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Brazilian court bans anti-Islam film from YouTube
RIO DE JANEIRO (AP) - A court in Brazil said it has ordered YouTube to remove clips of the movie that has touched off deadly protests across the Muslim world, the latest in a spate of court-ordered content-removal cases against the video-sharing site here.
Sao Paulo-based judge Gilson Delgado Miranda gave the site ten days to remove videos of “Innocence of Muslims,” which has raised the ire of many Muslims around the world because of its depiction of the Prophet Mohammed and his followers as thugs. After the 10-day window, YouTube’s parent company, Google Inc., will face fines of $5,000 a day for every day the clips remain accessible in Brazil, according to the statement posted on the court’s website late Tuesday.
The company did not respond to requests Wednesday for comment about the case.
The ruling adds a legal hurdle to Google’s attempts to expand in Brazil. In recent weeks, Brazilian courts have repeatedly ordered the company to remove content from YouTube that was found to violate the country’s strict electoral laws, and a judge on Tuesday ordered the arrest of the head of Google’s operations in Brazil for failing to remove the offending videos.
The “Innocence of Muslims” ruling resulted from a lawsuit by a group representing Brazil’s Muslim community, the National Union of Islamic Entities, which claimed the film violates the country’s constitutional guarantee of religious freedom for all faiths.
In a statement on the group’s website, Mohamad al Bukai, the head of religious matters for the Sao Paulo-based organization, hailed the ruling as a victory.
“Freedom of expression must not be confused with giving disproportionate and irresponsible offense, which can provoke serious consequences for society,” al Bukai said.
At least 51 people, including the U.S. ambassador to Libya, have been killed in violence linked to protests over “Innocence of Muslims,” which portrays the Prophet Muhammad as a fraud, a womanizer and a child molester. Attempts by courts and officials in several countries to remove the clips have revived the debate over freedom of expression.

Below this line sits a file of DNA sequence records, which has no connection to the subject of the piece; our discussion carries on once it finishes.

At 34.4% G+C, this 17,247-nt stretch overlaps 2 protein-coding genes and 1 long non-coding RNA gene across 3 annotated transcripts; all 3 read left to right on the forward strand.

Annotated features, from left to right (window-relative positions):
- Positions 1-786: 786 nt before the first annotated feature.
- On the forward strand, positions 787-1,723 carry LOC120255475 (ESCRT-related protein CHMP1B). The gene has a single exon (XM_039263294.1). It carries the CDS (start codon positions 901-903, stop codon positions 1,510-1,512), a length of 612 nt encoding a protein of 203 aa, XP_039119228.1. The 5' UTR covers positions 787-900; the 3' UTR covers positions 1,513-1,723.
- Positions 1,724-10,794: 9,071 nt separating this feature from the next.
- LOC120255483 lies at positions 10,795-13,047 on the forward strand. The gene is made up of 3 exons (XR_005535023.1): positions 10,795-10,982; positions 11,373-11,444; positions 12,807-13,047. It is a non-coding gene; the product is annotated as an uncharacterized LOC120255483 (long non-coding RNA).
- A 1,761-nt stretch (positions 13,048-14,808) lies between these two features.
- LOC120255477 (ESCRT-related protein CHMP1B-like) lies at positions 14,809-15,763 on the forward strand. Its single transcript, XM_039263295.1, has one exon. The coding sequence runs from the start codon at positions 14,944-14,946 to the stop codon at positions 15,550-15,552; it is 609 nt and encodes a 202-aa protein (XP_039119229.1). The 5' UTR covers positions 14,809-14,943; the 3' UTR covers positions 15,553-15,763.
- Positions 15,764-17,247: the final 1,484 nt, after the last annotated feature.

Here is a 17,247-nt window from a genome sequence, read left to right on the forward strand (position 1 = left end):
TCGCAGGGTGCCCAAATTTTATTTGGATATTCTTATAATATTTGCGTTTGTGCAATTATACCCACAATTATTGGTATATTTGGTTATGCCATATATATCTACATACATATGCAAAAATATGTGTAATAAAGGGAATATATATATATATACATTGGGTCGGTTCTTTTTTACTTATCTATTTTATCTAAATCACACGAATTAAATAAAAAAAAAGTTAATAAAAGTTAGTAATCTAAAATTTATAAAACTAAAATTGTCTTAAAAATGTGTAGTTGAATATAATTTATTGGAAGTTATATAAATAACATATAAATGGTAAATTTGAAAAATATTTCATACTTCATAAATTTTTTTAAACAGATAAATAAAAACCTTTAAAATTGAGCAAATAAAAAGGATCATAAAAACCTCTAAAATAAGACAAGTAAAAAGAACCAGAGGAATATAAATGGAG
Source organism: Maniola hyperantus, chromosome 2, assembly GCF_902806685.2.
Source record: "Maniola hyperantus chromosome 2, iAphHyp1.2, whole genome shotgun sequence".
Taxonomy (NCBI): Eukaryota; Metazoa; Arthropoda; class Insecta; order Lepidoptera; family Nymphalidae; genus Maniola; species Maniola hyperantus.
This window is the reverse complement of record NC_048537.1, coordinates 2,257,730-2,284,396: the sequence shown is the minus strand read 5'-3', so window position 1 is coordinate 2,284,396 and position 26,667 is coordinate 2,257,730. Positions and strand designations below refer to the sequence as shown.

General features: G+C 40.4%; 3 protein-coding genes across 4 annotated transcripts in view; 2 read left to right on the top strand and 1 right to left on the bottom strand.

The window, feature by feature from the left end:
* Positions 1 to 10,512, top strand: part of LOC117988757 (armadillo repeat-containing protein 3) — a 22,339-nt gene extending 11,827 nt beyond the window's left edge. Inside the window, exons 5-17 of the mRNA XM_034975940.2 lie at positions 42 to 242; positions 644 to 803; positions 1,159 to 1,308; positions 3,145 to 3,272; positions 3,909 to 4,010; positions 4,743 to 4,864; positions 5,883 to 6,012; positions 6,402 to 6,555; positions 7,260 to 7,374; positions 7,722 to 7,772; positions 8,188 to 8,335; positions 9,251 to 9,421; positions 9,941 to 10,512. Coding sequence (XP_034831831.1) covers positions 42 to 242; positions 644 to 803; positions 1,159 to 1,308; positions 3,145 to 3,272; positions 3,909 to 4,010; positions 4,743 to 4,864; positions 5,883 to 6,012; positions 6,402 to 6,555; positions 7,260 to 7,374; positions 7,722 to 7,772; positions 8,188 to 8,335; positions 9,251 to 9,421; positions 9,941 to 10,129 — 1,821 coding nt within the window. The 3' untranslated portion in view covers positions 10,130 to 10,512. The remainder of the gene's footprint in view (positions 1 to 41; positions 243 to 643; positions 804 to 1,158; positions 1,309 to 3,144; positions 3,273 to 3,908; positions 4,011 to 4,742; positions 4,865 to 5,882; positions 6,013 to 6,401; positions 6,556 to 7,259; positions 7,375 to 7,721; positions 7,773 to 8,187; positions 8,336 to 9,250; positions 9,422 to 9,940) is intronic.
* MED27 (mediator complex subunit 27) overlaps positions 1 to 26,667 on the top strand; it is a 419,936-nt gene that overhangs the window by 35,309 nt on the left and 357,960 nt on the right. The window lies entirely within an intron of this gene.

The judge in the Brazilian case acknowledged that banning content from sites like YouTube was a thorny issue, according to excerpts of the ruling cited in the National Union of Islamic Entities’ statement.
“This type of jurisprudence cannot be confused with censorship,” Miranda is quoted as writing. In the excerpts, the judge defines censorship as “the undue restriction of the civic consciousness.”
YouTube routinely blocks video in specific countries if it violates laws there. It also removes video deemed to infringe copyrights, show pornography, contain hate speech or violate other guidelines.
However, none of those restrictions had been applied here to the “Innocence of Muslims,” which Google is now selectively blocking in countries including Libya and Egypt. Google has explained it made the decision to block the video there due to “the sensitive situations” there.
Eva Galperin of the Electronic Frontier Foundation, which promotes digital freedom, questioned whether a ban was really necessary in Brazil, which has seen none of the protests or rioting that have swept the Muslim world in recent weeks.
“The notion that there’s a need to take it down to prevent violence is ludicrous,” she said.
Judge Miranda’s ruling came on the same day that Brazilian President Dilma Rousseff addressed the United Nations and urged an end to prejudice against Muslims.
Why such hatred toward America's freedom of religion?
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